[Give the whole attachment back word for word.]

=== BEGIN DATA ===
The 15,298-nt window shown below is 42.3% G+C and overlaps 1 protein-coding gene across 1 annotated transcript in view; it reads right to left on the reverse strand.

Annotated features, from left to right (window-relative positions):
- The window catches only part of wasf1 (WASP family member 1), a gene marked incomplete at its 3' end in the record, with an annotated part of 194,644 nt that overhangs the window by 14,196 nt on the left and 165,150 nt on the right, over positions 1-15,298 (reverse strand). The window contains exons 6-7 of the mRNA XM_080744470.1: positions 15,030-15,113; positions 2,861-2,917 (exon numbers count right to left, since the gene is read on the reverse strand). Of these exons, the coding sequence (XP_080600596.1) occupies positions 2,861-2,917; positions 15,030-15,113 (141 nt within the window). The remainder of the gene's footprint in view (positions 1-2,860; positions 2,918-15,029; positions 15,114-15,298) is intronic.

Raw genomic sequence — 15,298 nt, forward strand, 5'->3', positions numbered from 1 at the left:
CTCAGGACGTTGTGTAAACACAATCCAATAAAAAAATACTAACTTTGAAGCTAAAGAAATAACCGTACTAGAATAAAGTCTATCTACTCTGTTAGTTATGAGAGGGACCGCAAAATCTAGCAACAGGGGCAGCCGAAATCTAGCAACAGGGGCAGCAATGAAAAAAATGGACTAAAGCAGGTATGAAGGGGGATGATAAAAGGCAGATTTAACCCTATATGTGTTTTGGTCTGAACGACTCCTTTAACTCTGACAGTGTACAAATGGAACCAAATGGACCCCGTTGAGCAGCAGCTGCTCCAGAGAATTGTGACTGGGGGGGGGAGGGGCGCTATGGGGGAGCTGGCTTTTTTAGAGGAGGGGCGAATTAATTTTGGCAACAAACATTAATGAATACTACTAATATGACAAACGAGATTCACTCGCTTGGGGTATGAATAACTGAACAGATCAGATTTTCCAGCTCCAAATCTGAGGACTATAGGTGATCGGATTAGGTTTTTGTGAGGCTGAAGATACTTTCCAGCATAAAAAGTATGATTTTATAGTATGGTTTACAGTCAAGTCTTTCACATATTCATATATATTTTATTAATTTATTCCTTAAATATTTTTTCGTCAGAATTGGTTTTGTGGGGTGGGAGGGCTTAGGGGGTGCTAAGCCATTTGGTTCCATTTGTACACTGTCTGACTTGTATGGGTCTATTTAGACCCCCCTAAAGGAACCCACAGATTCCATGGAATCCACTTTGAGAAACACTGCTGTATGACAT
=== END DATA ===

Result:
The 15,298-nt window shown below is 42.3% G+C and overlaps 1 protein-coding gene across 1 annotated transcript in view; it reads right to left on the reverse strand.

Annotated features, from left to right (window-relative positions):
- The window catches only part of wasf1 (WASP family member 1), a gene marked incomplete at its 3' end in the record, with an annotated part of 194,644 nt that overhangs the window by 14,196 nt on the left and 165,150 nt on the right, over positions 1-15,298 (reverse strand). The window contains exons 6-7 of the mRNA XM_080744470.1: positions 15,030-15,113; positions 2,861-2,917 (exon numbers count right to left, since the gene is read on the reverse strand). Of these exons, the coding sequence (XP_080600596.1) occupies positions 2,861-2,917; positions 15,030-15,113 (141 nt within the window). The remainder of the gene's footprint in view (positions 1-2,860; positions 2,918-15,029; positions 15,114-15,298) is intronic.

Raw genomic sequence — 15,298 nt, forward strand, 5'->3', positions numbered from 1 at the left:
CTCAGGACGTTGTGTAAACACAATCCAATAAAAAAATACTAACTTTGAAGCTAAAGAAATAACCGTACTAGAATAAAGTCTATCTACTCTGTTAGTTATGAGAGGGACCGCAAAATCTAGCAACAGGGGCAGCCGAAATCTAGCAACAGGGGCAGCAATGAAAAAAATGGACTAAAGCAGGTATGAAGGGGGATGATAAAAGGCAGATTTAACCCTATATGTGTTTTGGTCTGAACGACTCCTTTAACTCTGACAGTGTACAAATGGAACCAAATGGACCCCGTTGAGCAGCAGCTGCTCCAGAGAATTGTGACTGGGGGGGGGAGGGGCGCTATGGGGGAGCTGGCTTTTTTAGAGGAGGGGCGAATTAATTTTGGCAACAAACATTAATGAATACTACTAATATGACAAACGAGATTCACTCGCTTGGGGTATGAATAACTGAACAGATCAGATTTTCCAGCTCCAAATCTGAGGACTATAGGTGATCGGATTAGGTTTTTGTGAGGCTGAAGATACTTTCCAGCATAAAAAGTATGATTTTATAGTATGGTTTACAGTCAAGTCTTTCACATATTCATATATATTTTATTAATTTATTCCTTAAATATTTTTTCGTCAGAATTGGTTTTGTGGGGTGGGAGGGCTTAGGGGGTGCTAAGCCATTTGGTTCCATTTGTACACTGTCTGACTTGTATGGGTCTATTTAGACCCCCCTAAAGGAACCCACAGATTCCATGGAATCCACTTTGAGAAACACTGCTGTATGACAT